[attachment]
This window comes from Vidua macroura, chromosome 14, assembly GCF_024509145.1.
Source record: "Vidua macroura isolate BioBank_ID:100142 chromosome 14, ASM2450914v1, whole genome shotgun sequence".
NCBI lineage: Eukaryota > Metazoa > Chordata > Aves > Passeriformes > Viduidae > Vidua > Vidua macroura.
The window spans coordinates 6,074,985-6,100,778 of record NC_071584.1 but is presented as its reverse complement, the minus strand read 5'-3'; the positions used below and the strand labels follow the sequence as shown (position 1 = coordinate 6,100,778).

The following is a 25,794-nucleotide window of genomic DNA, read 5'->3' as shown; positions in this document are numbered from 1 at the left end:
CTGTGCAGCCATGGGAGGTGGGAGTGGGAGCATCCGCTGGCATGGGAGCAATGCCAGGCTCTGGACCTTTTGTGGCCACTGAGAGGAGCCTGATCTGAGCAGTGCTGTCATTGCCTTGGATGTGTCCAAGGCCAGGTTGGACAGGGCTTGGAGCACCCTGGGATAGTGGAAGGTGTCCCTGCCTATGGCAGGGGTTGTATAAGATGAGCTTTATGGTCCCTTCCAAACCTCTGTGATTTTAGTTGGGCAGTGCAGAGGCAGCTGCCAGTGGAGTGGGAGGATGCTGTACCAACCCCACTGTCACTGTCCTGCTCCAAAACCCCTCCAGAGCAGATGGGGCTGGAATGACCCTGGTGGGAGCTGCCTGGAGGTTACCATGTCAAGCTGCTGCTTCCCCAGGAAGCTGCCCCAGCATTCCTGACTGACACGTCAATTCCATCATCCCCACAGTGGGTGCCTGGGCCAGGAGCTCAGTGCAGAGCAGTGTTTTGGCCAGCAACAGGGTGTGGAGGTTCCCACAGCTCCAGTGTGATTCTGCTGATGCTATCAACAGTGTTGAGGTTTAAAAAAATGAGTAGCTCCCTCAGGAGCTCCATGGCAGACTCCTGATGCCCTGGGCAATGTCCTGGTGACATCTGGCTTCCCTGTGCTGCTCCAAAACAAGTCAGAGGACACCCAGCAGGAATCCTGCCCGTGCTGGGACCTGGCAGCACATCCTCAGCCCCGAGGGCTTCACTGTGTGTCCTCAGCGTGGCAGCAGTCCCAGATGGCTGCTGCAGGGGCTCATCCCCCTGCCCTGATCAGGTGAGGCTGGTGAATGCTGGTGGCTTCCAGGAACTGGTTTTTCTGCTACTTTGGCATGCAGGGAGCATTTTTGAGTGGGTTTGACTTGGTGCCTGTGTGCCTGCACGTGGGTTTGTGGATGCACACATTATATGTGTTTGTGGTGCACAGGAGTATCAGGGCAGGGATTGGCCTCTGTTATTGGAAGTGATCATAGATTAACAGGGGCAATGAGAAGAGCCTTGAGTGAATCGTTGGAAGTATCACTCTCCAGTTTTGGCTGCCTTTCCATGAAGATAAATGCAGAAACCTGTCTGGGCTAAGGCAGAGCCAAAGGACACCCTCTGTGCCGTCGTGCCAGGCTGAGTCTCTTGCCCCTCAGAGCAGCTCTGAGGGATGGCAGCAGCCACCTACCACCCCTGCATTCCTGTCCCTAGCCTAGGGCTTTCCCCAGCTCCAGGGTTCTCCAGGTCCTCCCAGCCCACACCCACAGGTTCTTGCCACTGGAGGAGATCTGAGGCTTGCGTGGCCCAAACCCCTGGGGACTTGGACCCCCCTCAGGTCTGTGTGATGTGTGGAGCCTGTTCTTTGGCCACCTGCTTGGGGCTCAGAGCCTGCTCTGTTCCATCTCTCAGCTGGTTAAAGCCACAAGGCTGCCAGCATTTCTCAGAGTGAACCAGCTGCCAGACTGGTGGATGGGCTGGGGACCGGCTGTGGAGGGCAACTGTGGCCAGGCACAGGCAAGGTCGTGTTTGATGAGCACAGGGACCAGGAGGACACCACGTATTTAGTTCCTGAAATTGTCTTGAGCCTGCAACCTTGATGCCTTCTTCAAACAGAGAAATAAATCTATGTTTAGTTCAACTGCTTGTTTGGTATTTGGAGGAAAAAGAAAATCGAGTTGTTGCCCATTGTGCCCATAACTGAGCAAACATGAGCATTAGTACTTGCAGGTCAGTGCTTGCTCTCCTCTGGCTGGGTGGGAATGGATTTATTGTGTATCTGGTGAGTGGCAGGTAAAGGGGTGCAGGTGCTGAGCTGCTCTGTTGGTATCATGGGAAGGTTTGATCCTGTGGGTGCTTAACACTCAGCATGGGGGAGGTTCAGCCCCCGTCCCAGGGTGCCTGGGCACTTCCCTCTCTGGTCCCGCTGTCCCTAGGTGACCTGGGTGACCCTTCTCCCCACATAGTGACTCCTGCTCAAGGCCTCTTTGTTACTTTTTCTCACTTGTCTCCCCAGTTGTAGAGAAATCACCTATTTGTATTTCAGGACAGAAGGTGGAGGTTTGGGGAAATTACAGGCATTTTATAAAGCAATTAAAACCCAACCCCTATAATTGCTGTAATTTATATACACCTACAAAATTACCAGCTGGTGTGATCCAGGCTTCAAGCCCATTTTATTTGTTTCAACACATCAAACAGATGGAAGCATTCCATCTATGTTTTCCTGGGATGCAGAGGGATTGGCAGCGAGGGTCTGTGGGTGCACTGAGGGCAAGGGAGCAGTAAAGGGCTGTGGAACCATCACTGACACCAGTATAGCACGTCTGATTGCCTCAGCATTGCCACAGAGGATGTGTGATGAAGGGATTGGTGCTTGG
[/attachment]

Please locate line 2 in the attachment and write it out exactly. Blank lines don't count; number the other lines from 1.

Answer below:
Source record: "Vidua macroura isolate BioBank_ID:100142 chromosome 14, ASM2450914v1, whole genome shotgun sequence".